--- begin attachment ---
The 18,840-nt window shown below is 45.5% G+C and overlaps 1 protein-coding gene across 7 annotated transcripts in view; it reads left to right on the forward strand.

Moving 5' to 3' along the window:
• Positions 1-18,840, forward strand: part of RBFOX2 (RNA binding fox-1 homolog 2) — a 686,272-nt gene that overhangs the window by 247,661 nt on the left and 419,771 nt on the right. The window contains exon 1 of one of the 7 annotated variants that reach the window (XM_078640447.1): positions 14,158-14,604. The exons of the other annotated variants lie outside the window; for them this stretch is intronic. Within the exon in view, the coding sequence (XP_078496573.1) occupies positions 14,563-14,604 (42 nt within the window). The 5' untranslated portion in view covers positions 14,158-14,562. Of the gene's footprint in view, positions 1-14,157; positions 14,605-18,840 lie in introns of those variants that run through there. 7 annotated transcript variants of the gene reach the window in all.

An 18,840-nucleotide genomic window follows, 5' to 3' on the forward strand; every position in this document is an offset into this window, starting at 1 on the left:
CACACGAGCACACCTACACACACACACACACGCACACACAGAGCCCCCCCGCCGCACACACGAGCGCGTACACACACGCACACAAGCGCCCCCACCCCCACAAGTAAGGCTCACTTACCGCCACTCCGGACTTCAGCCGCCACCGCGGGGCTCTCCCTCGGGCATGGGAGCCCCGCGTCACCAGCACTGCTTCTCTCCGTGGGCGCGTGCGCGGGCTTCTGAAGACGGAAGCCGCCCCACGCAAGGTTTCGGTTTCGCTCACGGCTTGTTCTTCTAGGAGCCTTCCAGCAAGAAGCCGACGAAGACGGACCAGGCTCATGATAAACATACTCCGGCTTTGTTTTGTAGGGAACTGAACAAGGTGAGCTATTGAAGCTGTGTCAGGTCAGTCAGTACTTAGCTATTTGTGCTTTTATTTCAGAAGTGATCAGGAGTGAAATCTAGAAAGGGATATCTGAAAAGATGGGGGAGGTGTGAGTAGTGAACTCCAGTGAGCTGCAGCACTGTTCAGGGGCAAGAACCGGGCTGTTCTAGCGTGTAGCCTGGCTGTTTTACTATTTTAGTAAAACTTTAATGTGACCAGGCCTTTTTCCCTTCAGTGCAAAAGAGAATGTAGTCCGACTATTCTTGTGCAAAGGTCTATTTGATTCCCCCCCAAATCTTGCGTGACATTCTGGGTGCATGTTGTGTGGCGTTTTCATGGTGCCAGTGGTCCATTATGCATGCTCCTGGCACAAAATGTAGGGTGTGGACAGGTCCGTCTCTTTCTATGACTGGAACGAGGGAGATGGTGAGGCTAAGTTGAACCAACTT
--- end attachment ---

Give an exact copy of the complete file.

The 18,840-nt window shown below is 45.5% G+C and overlaps 1 protein-coding gene across 7 annotated transcripts in view; it reads left to right on the forward strand.

Moving 5' to 3' along the window:
• Positions 1-18,840, forward strand: part of RBFOX2 (RNA binding fox-1 homolog 2) — a 686,272-nt gene that overhangs the window by 247,661 nt on the left and 419,771 nt on the right. The window contains exon 1 of one of the 7 annotated variants that reach the window (XM_078640447.1): positions 14,158-14,604. The exons of the other annotated variants lie outside the window; for them this stretch is intronic. Within the exon in view, the coding sequence (XP_078496573.1) occupies positions 14,563-14,604 (42 nt within the window). The 5' untranslated portion in view covers positions 14,158-14,562. Of the gene's footprint in view, positions 1-14,157; positions 14,605-18,840 lie in introns of those variants that run through there. 7 annotated transcript variants of the gene reach the window in all.

An 18,840-nucleotide genomic window follows, 5' to 3' on the forward strand; every position in this document is an offset into this window, starting at 1 on the left:
CACACGAGCACACCTACACACACACACACACGCACACACAGAGCCCCCCCGCCGCACACACGAGCGCGTACACACACGCACACAAGCGCCCCCACCCCCACAAGTAAGGCTCACTTACCGCCACTCCGGACTTCAGCCGCCACCGCGGGGCTCTCCCTCGGGCATGGGAGCCCCGCGTCACCAGCACTGCTTCTCTCCGTGGGCGCGTGCGCGGGCTTCTGAAGACGGAAGCCGCCCCACGCAAGGTTTCGGTTTCGCTCACGGCTTGTTCTTCTAGGAGCCTTCCAGCAAGAAGCCGACGAAGACGGACCAGGCTCATGATAAACATACTCCGGCTTTGTTTTGTAGGGAACTGAACAAGGTGAGCTATTGAAGCTGTGTCAGGTCAGTCAGTACTTAGCTATTTGTGCTTTTATTTCAGAAGTGATCAGGAGTGAAATCTAGAAAGGGATATCTGAAAAGATGGGGGAGGTGTGAGTAGTGAACTCCAGTGAGCTGCAGCACTGTTCAGGGGCAAGAACCGGGCTGTTCTAGCGTGTAGCCTGGCTGTTTTACTATTTTAGTAAAACTTTAATGTGACCAGGCCTTTTTCCCTTCAGTGCAAAAGAGAATGTAGTCCGACTATTCTTGTGCAAAGGTCTATTTGATTCCCCCCCAAATCTTGCGTGACATTCTGGGTGCATGTTGTGTGGCGTTTTCATGGTGCCAGTGGTCCATTATGCATGCTCCTGGCACAAAATGTAGGGTGTGGACAGGTCCGTCTCTTTCTATGACTGGAACGAGGGAGATGGTGAGGCTAAGTTGAACCAACTT